And try again a brand that you’re familiar with, but these are the older ladies that everyone has passed on for things like the Jetstreams. The Suprimas. As far as fitting goes, this is where new vocabulary comes in to place. Profile. Profile’s are important apparently- because I’ve been told by a fitter that I have tortialla feet. Probably won’t be visiting this place again. Because I have flat feet I need a “low profile” pointe shoe. There’s not a lot of room from bottom to top of the shoe box. Good for me, bad for others. Also because my foot is tapered and compresses en pointe, I need a very narrow shoe. That’s why I love the Chacotts! They fit my flat foot, the narrowness fits my little asian foot perfectly! It’s just that they die, what a waste of $75 retail. *coughcough* The Suprimas will last longer, they fit okay, but they don’t feel like love.

SO MY DECISION HAS BEEN MADE. Buy a cheaper pair of the Chacotts!DONE! Buy a cheaper pair of the Suprimas! Pending! Doubling up on my point shoes will also help my feet grow in different ways and I’ll pro long the life of both of my shoes.

As for the price, sometimes you can find old stock and few and far people buy Chacotts because of it’s dreaded life expectancy. Mostly beginners. So if you can find them for a good price on eBay, lets say it’s not a bad deal to spend $30 to give the shoes a go and experience them.

I am at that stage already where I will have to try many brands, mostly foreign because I have dainty, tiny, thin, narrow feet, and long toes that are tapered. HMM. The search is on and the battle has only begun- dunna nuhhhhh!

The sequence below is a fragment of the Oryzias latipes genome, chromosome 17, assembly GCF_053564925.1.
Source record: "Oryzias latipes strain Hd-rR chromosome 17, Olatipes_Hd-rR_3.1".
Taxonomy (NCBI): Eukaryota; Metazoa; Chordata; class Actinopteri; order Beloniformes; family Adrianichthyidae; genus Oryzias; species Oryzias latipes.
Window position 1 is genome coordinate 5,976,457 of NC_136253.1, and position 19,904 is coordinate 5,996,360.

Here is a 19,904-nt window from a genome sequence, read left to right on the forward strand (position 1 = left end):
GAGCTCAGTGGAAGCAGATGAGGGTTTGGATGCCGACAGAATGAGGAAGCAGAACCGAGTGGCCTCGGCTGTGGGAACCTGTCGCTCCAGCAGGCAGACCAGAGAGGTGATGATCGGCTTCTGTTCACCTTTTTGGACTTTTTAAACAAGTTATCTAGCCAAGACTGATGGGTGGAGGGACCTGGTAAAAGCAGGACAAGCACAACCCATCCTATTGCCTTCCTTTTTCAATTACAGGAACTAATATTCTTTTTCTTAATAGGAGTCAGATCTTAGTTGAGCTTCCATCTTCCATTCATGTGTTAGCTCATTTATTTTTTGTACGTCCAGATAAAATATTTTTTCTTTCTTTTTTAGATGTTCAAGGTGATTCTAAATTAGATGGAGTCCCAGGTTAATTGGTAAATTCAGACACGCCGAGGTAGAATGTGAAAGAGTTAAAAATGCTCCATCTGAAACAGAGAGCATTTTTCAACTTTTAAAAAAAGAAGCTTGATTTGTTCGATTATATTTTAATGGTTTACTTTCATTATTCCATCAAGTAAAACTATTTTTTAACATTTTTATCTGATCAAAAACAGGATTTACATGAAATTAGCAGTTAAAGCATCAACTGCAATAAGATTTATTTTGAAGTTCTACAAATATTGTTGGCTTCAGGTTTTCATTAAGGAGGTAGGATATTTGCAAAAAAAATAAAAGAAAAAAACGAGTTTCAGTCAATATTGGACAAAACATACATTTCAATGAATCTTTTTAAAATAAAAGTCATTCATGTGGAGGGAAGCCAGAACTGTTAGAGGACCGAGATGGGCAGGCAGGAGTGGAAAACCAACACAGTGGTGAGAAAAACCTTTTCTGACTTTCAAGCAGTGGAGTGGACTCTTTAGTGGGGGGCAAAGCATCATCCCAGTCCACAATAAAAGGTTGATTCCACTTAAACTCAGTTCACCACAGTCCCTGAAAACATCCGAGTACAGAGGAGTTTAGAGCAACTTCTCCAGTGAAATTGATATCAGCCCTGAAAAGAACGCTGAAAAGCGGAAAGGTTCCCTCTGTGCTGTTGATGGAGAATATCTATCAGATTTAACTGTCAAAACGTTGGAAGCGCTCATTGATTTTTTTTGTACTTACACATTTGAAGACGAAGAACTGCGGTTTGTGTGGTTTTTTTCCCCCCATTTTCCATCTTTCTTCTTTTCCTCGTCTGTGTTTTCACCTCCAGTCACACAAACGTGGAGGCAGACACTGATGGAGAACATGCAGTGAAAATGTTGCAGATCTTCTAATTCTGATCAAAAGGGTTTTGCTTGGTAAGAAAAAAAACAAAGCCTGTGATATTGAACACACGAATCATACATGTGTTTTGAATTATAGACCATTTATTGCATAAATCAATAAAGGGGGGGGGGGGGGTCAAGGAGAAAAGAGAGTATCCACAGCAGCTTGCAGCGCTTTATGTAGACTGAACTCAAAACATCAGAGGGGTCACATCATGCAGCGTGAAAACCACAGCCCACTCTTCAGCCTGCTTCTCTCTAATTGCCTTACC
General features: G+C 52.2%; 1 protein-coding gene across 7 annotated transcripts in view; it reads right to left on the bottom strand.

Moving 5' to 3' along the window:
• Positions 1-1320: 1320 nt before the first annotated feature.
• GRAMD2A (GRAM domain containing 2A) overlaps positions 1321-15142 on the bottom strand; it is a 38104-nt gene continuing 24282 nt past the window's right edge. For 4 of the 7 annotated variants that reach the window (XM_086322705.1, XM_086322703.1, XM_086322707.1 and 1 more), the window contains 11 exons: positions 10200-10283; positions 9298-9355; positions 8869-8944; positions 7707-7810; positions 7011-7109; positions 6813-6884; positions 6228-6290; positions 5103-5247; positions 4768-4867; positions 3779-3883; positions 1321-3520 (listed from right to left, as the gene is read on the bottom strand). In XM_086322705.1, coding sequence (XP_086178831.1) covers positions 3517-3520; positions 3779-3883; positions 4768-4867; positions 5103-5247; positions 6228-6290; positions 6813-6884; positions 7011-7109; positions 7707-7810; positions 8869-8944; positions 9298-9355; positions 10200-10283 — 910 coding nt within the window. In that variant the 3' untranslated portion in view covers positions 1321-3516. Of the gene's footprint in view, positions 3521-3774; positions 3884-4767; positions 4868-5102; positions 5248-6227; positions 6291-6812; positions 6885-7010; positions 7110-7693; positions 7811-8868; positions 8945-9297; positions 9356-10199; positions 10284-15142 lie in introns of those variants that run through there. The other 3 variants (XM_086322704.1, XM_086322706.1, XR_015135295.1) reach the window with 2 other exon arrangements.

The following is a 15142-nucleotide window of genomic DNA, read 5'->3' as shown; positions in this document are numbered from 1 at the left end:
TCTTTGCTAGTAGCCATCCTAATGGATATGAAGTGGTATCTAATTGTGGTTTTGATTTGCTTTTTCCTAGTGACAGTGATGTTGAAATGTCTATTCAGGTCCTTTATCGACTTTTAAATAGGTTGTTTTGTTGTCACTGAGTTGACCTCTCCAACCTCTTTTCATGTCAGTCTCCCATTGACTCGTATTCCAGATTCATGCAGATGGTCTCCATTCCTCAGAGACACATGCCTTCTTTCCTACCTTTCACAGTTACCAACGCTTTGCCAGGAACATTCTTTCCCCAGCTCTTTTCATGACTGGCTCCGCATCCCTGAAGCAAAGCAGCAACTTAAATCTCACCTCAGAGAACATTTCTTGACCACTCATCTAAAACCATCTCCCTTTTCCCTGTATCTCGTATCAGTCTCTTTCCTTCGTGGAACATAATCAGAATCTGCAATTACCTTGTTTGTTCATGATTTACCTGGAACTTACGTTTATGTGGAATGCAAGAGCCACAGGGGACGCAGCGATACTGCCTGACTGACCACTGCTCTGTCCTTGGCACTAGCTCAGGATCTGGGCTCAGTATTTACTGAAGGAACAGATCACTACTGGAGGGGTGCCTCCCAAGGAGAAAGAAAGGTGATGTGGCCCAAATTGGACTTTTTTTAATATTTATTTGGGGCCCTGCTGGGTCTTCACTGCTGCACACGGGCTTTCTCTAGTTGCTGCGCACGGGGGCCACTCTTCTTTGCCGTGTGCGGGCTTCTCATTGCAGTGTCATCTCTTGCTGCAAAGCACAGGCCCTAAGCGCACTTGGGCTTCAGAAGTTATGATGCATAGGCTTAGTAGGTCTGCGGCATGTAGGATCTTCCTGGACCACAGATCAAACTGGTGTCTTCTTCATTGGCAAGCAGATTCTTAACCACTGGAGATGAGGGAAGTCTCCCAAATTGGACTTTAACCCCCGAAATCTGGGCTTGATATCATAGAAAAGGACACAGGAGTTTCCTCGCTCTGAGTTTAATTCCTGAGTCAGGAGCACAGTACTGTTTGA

Bullet points

Because I left you hanging and we want to catch up, right?

• Spent late June – July in class twice a week. Thursdays were pointe work.

• Tuesdays I got to come in an hour early and work with girls aged 8-12 and help them with their ballet

• Tried working out with my friend and he made my abs hurt for a whole week. It sucked.

• Have not been to see my Physical Therapist for over two months… errr…

• Spent a few days in Las Vegas to relax

• Keep injuring the inside of my right thigh, makes getting to my splits very difficult

• Will be attending the Alderwood Dance Spectrum school pretty much full time including classes and assisting in teaching in the fall


• Remember that if someone is battementing in front of you, gets out of the way- you’re in the way if they hit you – so move.

• Apparently I have good torque/power to complete two revolutions in turns, now to learn to control it for just one

• Reprimanded for slouching a lot/shoulders

* Left leg is stronger than right, maybe because of previous right foot injury

• I hate jetéing- any kind really, I like turns

• Pointe shoes are holding up but the insole keeps coming undone, custom toe caps attached to ouch pouches though are causing a little bit of problem

• Need to get better at remember combinations

I think that’s a decent gist really… questions? I’m going to take a week break to try and heal up my inner thigh and then try out eXit space in greenlake area.